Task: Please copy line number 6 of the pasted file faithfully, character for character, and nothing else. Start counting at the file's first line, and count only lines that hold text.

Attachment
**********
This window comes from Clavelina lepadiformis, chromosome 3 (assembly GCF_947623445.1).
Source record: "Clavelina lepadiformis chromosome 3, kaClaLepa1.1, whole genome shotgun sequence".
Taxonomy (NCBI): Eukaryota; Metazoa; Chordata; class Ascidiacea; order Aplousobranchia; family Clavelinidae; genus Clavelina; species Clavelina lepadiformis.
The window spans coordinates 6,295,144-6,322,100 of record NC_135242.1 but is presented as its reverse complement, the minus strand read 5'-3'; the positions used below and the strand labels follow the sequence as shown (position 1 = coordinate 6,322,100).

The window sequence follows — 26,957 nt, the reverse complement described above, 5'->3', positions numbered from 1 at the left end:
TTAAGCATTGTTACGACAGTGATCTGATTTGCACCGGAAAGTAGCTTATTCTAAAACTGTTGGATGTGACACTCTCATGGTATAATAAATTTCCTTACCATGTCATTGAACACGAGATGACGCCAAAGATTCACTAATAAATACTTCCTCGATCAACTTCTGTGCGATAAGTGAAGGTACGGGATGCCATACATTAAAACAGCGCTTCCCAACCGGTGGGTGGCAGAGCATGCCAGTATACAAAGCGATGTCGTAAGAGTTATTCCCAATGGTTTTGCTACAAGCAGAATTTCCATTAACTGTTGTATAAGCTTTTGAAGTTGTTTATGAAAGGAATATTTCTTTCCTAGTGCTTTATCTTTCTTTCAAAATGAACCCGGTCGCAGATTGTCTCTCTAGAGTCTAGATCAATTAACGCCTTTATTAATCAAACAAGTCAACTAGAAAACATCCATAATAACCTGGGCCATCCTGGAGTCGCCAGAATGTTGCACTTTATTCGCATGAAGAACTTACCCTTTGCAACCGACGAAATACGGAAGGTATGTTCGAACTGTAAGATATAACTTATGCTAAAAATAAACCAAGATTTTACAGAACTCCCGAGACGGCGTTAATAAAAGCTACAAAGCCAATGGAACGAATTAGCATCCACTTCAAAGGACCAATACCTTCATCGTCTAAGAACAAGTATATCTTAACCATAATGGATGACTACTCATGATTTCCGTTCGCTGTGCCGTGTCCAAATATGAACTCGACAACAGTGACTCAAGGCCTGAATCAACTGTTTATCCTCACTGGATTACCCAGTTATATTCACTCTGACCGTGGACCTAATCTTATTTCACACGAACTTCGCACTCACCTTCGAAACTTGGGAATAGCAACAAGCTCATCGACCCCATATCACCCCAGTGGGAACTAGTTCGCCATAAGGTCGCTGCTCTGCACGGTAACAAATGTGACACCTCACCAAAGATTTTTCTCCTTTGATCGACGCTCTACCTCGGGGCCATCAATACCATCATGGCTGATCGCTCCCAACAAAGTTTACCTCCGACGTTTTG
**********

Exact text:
TTAAGCATTGTTACGACAGTGATCTGATTTGCACCGGAAAGTAGCTTATTCTAAAACTGTTGGATGTGACACTCTCATGGTATAATAAATTTCCTTACCATGTCATTGAACACGAGATGACGCCAAAGATTCACTAATAAATACTTCCTCGATCAACTTCTGTGCGATAAGTGAAGGTACGGGATGCCATACATTAAAACAGCGCTTCCCAACCGGTGGGTGGCAGAGCATGCCAGTATACAAAGCGATGTCGTAAGAGTTATTCCCAATGGTTTTGCTACAAGCAGAATTTCCATTAACTGTTGTATAAGCTTTTGAAGTTGTTTATGAAAGGAATATTTCTTTCCTAGTGCTTTATCTTTCTTTCAAAATGAACCCGGTCGCAGATTGTCTCTCTAGAGTCTAGATCAATTAACGCCTTTATTAATCAAACAAGTCAACTAGAAAACATCCATAATAACCTGGGCCATCCTGGAGTCGCCAGAATGTTGCACTTTATTCGCATGAAGAACTTACCCTTTGCAACCGACGAAATACGGAAGGTATGTTCGAACTGTAAGATATAACTTATGCTAAAAATAAACCAAGATTTTACAGAACTCCCGAGACGGCGTTAATAAAAGCTACAAAGCCAATGGAACGAATTAGCATCCACTTCAAAGGACCAATACCTTCATCGTCTAAGAACAAGTATATCTTAACCATAATGGATGACTACTCATGATTTCCGTTCGCTGTGCCGTGTCCAAATATGAACTCGACAACAGTGACTCAAGGCCTGAATCAACTGTTTATCCTCACTGGATTACCCAGTTATATTCACTCTGACCGTGGACCTAATCTTATTTCACACGAACTTCGCACTCACCTTCGAAACTTGGGAATAGCAACAAGCTCATCGACCCCATATCACCCCAGTGGGAACTAGTTCGCCATAAGGTCGCTGCTCTGCACGGTAACAAATGTGACACCTCACCAAAGATTTTTCTCCTTTGATCGACGCTCTACCTCGGGGCCATCAATACCATCATGGCTGATCGCTCCCAACAAAGTTTACCTCCGACGTTTTG